Mrs May confirmed Mr Trump was “100% behind Nato” despite the president’s recent comments calling the transatlantic alliance obsolete.

Both leaders said they would work to establish trade negotiation agreements.

Mrs May also said Mr Trump had accepted an invitation from the Queen for a state visit later this year.


The prime minister added that a trade agreement between the UK and US was “in the national interest in both our countries”.

Although the UK cannot begin to negotiate trade deals until it leaves the EU, Mr Trump has said he wants a “quick” deal after that.

When asked about Mr Trump’s scheduled phone call with Russian President Vladimir Putin on Saturday, the president played down any suggestion that he would lift US sanctions against the Kremlin.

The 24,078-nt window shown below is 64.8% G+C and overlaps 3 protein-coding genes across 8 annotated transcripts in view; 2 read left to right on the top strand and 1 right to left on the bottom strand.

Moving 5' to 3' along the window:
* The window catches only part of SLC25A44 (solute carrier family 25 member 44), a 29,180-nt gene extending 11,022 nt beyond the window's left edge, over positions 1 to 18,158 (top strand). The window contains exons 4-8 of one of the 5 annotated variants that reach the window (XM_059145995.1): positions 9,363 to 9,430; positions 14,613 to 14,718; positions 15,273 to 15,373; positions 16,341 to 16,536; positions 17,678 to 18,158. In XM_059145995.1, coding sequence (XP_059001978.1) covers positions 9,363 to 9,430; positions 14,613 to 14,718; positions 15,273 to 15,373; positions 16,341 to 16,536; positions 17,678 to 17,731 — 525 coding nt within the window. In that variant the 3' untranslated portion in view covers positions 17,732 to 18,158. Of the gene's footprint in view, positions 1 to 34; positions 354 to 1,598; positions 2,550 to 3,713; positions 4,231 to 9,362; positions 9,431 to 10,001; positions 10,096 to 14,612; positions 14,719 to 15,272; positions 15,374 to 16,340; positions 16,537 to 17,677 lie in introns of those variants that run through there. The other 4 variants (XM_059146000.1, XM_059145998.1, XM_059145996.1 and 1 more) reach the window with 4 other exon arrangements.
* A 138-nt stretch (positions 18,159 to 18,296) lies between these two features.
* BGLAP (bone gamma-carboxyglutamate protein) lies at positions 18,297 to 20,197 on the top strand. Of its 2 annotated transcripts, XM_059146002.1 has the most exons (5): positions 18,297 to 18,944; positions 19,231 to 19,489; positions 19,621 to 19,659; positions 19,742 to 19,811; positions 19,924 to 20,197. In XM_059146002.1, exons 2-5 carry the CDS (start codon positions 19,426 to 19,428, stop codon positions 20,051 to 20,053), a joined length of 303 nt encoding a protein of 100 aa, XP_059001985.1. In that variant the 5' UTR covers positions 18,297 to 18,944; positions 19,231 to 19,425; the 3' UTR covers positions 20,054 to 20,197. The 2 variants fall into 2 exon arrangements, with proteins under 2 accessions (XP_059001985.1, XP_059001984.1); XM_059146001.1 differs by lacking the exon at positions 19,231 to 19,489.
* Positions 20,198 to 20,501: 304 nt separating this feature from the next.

“It’s very early to be talking about that,” he told reporters during a news conference.

He also said having a “great relationship” with countries like Russia and China “would be a positive, not a negative”.

Meanwhile, Mrs May stood firm with the European Union’s stance on sanctions against Russia.

“We have been very clear that we want to see the Minsk agreement fully implemented,” she said, adding that the sanctions would continue until that is achieved.

Mr Trump said he would also defer to retired general and Defense Secretary James Mattis on whether he would reinstate the use of waterboarding as an interrogation technique.

The president said Mr Mattis does not “necessarily believe” in waterboarding and other interrogation techniques, which critics view as torture.

“I don’t necessarily agree, but I would tell you that he will override because I’m giving him that power,” Mr Trump said of General Mattis.

“I happen to feel that it does work. I’ve been open about that for a long period of time. But I am going with our leaders.”